2 Stories for Yom Kippur: Unexpected Bus Magic

I don’t know how it is where you are, but in Israel most buses have several places where seats face each other. I’m not sure if there is a special name for them. Quad-seats? There are usually two quad-seats in the front reserved for the elderly, and in the newer bus designs, there are several more in the back.

This past week I saw two episodes of Unexpected Magic. (To be honest, I wanted to write something optimistic. I mean, sheesh, are we going to have a government in Israel or a third election in a year? But I digress.)

On the Eve of Rosh Hashana

The #15 bus is crammed with people and their suitcases. Everyone needs to catch the last bus to wherever they’re going for the long holiday. After squeezing my way through the crowds, I find some breathing room at the back and a good place to stand. A few stops later, a seat opens up, and I’m all set.

At the next stop, a kid – 17-18 years old – gets on, and he looks rough. Not dirty exactly, but massively torn jeans, pierced nose, hair shaved on the sides of his head in a kind of messy, flat, dishwater blonde mohawk. He asks the older lady if he could sit by the window, but she points to her giant suitcase taking up two seats facing each other, plus her and another guy in the quad-seat. What could she do? He mumbles, “Why did you even put it there?” I can hear he has a slight Russian accent (maybe Ukrainian). I hope this isn’t the start of something unpleasant.

I see this kid take the suitcase – one-handed – from its perch on two seats, everyone shuffles around and the suitcase is now in the aisle. He takes his seat, pulls out the handle of the suitcase, and sticks his arm through it so it won’t roll away. Then he pulls out a pair of Chinese Medicine Balls and starts a calming clockwise rotation.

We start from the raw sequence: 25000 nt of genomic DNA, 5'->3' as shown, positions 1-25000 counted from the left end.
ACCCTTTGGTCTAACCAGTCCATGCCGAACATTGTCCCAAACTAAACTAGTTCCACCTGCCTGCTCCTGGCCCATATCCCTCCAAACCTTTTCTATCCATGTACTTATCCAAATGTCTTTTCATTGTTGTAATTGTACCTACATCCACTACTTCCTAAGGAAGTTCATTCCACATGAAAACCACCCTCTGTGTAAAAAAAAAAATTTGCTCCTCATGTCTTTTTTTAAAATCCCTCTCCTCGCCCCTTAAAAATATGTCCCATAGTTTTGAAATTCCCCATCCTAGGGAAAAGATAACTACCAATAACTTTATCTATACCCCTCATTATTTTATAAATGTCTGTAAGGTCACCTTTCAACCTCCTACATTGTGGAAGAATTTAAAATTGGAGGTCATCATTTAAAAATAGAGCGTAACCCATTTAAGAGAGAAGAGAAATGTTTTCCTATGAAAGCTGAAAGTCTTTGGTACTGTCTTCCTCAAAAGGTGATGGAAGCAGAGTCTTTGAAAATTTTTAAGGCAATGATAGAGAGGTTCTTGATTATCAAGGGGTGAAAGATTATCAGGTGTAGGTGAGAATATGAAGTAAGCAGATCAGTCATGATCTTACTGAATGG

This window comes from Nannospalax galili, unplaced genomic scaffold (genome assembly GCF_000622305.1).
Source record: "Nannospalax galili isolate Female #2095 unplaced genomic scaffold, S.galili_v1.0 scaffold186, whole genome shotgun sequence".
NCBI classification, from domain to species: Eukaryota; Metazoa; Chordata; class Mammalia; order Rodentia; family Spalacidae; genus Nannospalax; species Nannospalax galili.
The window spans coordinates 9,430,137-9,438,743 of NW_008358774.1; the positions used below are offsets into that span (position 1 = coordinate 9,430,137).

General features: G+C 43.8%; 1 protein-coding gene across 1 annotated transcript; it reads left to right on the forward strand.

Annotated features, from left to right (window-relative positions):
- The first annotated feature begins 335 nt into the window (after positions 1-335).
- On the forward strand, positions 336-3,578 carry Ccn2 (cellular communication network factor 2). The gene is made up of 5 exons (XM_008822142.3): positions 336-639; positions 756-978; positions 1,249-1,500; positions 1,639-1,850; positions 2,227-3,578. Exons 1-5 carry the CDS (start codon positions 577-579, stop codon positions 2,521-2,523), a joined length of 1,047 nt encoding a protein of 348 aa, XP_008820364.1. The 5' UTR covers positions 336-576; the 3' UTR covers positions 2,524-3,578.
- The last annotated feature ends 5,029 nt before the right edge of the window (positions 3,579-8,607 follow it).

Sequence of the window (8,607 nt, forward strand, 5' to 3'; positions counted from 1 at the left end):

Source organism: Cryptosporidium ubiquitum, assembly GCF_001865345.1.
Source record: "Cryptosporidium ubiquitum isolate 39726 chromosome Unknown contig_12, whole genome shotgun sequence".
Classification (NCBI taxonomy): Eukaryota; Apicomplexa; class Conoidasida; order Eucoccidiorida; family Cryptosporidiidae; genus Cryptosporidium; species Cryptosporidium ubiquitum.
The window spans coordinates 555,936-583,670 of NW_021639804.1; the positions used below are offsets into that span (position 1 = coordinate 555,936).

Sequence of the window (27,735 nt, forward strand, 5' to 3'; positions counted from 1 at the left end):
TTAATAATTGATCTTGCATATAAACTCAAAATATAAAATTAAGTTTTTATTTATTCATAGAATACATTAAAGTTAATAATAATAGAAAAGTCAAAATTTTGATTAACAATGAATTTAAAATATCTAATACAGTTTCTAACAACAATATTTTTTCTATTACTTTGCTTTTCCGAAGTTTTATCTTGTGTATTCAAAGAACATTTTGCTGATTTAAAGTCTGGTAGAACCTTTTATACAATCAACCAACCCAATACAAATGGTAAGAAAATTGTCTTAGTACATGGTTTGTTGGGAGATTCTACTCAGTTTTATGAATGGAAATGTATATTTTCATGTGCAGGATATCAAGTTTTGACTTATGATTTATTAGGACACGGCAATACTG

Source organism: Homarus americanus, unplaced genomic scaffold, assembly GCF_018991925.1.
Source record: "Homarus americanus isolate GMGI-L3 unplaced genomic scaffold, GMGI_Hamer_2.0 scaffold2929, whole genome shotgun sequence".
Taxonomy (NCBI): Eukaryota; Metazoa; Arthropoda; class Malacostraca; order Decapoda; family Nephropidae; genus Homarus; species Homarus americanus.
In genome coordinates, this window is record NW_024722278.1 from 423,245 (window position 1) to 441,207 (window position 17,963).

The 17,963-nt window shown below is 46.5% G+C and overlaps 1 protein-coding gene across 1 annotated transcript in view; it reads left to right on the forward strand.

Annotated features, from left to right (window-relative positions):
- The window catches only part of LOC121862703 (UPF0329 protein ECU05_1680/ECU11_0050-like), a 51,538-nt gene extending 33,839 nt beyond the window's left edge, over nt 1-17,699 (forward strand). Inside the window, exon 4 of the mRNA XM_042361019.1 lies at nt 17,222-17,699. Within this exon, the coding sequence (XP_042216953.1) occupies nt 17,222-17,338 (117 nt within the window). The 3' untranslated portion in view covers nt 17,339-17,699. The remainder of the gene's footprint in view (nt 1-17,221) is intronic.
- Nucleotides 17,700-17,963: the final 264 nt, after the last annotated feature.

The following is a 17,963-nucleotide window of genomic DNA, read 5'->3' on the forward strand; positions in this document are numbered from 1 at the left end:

chinese medicine balls

I know what they are because I have a set too

The lady asks what they are and he answers that they are a tool to help him stop smoking.

“Oh, but you’re so young! It’s good that you’re stopping now.”

“Yeah, I have this great doctor and he recommended them. They help a lot.”

And the conversation continues from there for a good ten minutes until the end of the ride. He was quite respectful and she was genuinely curious.  It was the best way to ride into Rosh Hashana Рthe New Year.

And yes, he took her giant suitcase off the bus for her.

Morning Commute

The morning commute is filled with people ignoring each other by being deeply interested in their phones. This morning, there is a woman in the quad-seat at the back of the bus on her own. No one would sit next to her. She looks hostile, and at one point, she jumps out of her seat to open the window and use her newspaper to swat the seats in front of her.

At one stop, as the bus gets more crowded, a woman makes a move to sit in the nearly empty quad-seat, gives the woman sitting there one look, and moves to another seat.

Everyone gives the hostile woman and this quad-seat a wide berth. Mentally ill? Drugs? We don’t know and all we are interested in is our phones.

Then a Haredi lady gets on the bus trying to wrangle two kids (they look like twins about 3-4 years old), she has a baby in a carriage that needs to get strapped into the carriage area. And all this has to happen on a moving bus.

The only seats available are in the quad-seat.

She hasn’t seen all that happened before, so she directs her kids to the back-facing seats. And the woman everyone has avoided¬†carefully¬†picks up each kid and puts them into the seats. When the slightly stressed mother carrying her infant comes to join her kids, the woman moves to the window seat, shuts her eyes and leans hard into the window. But the Haredi mother thanks her, blesses her, and tells her what a big help she is. The poor woman, who is probably not well, has a hard time with this, but knows she did the right thing.

What I Learned

If you look, you’ll find beautiful things happening all around you. You just have to pay attention and celebrate the Unexpected Magic that presents itself to you.

Headlines are just click bait. What really matters is the everyday encounters that remind us the world is not all that bad.

And that is a great way to start the Jewish New Year! May we all be inscribed in the Book of Life!